“Every wound is a womb! Through the opening caused by pain is the entrance of something that goes through gestation and ends in birth. Out of the wound in Adam’s side, God birthed Eve. Out of the wound in Jesus’ side, God birthed the Church! Every hurt gives birth to something that will either be bitter or a blessing! God never wastes a hurt! Trust God through the pain and keep a right attitude. What will you allow to be born out of the wound in your life? Blessing or bitterness?”—Bishop Dale C. Bronner






How many girls served annually? Approximately 121
What is the average age? 15


Why do girls attend PACE Miami? Girls attend PACE to get appropriate counseling and education in a nurturing environment. To become enrolled, they must be between 12 to 17 years old, at least one year behind in school, and have 4 or more risk factors.


What are risk factors? Risk factors are the underlying issues that lead girls to academic underachievement. These are issues such as: foster home placement, substance abuse (by girl or family member), domestic violence, incarceration of a family member, neglect, physical/emotional/sexual abuse, grief, emotional health concerns, low income, and more.


Think about these statistics…

77% of our girls were failing one or more classes prior to coming to PACE
28% of our girls had a prior arrest before coming to PACE
16% of our girls used drugs and alcohol prior coming to PACE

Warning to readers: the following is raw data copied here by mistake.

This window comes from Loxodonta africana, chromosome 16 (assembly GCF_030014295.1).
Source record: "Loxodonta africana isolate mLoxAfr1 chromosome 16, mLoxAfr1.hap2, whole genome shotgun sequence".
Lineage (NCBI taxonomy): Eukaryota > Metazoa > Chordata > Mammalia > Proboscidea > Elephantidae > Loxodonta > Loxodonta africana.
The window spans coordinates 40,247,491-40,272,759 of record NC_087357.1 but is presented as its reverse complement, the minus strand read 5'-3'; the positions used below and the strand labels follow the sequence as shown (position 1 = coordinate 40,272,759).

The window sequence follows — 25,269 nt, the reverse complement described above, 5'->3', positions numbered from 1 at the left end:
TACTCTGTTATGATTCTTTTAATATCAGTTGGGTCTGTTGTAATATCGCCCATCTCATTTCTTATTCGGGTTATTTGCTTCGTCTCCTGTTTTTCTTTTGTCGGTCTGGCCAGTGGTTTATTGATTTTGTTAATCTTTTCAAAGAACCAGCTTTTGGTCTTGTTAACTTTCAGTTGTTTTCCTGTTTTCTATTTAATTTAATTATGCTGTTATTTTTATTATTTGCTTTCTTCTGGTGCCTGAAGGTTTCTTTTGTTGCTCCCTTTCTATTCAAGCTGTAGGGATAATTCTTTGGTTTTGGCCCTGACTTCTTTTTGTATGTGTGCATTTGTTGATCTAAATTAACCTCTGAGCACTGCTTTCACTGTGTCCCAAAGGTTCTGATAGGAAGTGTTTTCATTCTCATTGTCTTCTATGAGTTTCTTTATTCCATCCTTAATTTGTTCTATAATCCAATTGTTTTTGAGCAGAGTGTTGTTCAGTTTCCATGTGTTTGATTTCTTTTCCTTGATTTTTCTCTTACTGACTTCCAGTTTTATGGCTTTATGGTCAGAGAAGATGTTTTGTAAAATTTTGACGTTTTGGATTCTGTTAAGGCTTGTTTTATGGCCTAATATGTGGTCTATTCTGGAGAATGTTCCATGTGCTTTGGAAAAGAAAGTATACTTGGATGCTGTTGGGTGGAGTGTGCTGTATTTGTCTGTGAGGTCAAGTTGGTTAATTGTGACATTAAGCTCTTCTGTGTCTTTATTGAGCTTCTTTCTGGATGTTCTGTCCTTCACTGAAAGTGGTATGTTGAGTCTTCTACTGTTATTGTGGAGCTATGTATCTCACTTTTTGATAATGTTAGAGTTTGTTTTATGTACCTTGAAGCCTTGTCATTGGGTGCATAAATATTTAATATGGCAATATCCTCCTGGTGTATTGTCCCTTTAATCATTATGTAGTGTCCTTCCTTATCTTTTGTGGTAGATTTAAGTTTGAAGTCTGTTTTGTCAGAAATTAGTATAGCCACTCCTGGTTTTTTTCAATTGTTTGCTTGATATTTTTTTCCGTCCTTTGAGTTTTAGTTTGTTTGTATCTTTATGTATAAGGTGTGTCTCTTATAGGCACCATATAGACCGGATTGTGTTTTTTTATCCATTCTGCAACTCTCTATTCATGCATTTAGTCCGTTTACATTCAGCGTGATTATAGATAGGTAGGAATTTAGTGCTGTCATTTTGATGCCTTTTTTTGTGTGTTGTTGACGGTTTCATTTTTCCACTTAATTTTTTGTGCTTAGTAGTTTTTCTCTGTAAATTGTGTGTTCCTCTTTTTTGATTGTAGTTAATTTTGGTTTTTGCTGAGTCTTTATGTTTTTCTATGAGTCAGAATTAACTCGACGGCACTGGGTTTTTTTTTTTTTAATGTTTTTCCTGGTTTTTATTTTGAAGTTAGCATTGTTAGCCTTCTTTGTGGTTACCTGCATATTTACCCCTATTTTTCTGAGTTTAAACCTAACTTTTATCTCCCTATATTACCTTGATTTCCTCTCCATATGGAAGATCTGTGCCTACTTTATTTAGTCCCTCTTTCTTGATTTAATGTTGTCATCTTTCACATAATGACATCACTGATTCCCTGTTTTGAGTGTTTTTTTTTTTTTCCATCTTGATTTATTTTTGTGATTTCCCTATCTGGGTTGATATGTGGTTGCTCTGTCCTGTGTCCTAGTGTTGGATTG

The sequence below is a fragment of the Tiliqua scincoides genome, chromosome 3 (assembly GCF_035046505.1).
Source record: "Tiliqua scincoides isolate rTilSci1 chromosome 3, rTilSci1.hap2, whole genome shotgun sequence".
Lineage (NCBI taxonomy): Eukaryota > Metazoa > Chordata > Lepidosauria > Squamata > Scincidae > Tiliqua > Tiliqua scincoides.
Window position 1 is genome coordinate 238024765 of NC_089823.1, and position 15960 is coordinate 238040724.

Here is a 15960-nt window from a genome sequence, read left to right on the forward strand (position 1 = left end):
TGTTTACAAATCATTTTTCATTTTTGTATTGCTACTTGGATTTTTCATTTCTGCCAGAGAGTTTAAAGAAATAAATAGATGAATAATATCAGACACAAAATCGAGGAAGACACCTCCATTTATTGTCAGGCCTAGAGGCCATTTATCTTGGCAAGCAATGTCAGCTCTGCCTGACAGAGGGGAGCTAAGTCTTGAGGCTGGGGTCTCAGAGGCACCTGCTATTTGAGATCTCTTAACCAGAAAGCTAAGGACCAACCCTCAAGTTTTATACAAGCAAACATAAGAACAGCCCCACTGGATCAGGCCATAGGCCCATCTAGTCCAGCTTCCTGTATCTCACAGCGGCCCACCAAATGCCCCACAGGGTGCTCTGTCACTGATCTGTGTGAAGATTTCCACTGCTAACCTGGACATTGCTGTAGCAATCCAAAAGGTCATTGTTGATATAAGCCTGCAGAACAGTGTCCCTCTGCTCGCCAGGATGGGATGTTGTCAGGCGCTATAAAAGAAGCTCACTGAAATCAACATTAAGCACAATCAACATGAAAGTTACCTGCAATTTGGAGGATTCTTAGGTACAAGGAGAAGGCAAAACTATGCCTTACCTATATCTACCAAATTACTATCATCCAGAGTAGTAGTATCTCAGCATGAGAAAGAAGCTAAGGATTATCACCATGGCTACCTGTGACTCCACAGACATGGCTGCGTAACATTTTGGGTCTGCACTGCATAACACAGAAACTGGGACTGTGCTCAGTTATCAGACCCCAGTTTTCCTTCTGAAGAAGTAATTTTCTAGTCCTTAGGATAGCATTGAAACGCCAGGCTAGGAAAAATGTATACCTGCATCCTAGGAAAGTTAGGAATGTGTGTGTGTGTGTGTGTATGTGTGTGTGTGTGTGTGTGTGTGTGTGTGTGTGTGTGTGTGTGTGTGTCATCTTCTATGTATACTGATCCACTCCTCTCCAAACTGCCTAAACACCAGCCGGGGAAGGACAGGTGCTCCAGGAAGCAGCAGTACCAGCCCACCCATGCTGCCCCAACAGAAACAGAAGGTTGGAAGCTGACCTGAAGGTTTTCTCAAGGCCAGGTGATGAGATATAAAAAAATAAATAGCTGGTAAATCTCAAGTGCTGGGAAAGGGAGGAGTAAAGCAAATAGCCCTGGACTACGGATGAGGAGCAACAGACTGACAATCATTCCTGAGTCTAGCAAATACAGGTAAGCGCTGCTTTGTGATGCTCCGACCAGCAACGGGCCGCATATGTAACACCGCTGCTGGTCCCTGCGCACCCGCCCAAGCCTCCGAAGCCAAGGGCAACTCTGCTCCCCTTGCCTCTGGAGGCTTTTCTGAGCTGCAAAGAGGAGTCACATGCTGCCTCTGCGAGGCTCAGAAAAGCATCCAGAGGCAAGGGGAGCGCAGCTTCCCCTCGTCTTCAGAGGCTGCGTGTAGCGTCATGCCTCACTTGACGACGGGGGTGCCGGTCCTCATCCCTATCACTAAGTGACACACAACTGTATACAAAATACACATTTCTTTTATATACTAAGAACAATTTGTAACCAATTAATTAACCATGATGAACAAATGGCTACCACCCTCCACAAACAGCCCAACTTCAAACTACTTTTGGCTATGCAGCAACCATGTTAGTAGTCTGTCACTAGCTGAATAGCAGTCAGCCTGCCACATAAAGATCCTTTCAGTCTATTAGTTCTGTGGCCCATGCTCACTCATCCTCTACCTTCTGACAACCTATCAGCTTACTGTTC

What kind of success do girls have after leaving PACE?
96% had no involvement with Juvenile Justice within a year of leaving PACE!
93% improved their academic performance!
76% were in school or employed three years after leaving PACE!



Believing In Girls Luncheon 
When: Thursday, 11:30am-1:00pm



sherry thompson giordano framedSherry Thompson Giordano   This email address is being protected from spambots. You need JavaScript enabled to view it. 

1400 NW 36th Street
Miami, FL 33142

Phone: 786-254-2460

For enrollment referrals, please ask for:
Evelyn Bailey, 786-254-2460 (English) This email address is being protected from spambots. You need JavaScript enabled to view it.

Ereka Romero 786-514-1453 (Spanish)  This email address is being protected from spambots. You need JavaScript enabled to view it.


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Mayor Cindy Lerner, Chair -- Mayor, Pinecrest, FL
Judge Lester Langer -- Retired Administrative Juvenile Judge
Isis Carbajal de Garcia, Vice Chair -- Senior University Counsel, FIU
Dale Dobuler -- Attorney, McIntosh, Sawran and Cartaya, P.A.
Karen Lithgow -- Managing Director, Executive Connections LLC
Elizabeth D. Manso-- President, Brigade Bookkeeping
Sonya Strnad -- Senior Counsel, Holland & Knight
Mike Tomas -- CEO, BioHeart
Jill M. Szymanski -- Vice President, Clinical Effectiveness & Value Based Care Baptist Hospital of South Florida
Loreal A. Arscott, Esq. -- Attorney, Ayenn C. Stark & Associates
Jacqueline Coleman -- PACE Miami Young Professionals Representative--Public Relations Manager, UDT
Luciana Carvalho -- Senior Vice President Blanca Commercial Real Estate
Maggie Barreto-Tercilla -- Attorney, Ávila Rodriguez Hernandez Mena & Ferri LLP
Patrick Bartosch -- Director of Media Relations, Sylverster Comprehensive Cancer Center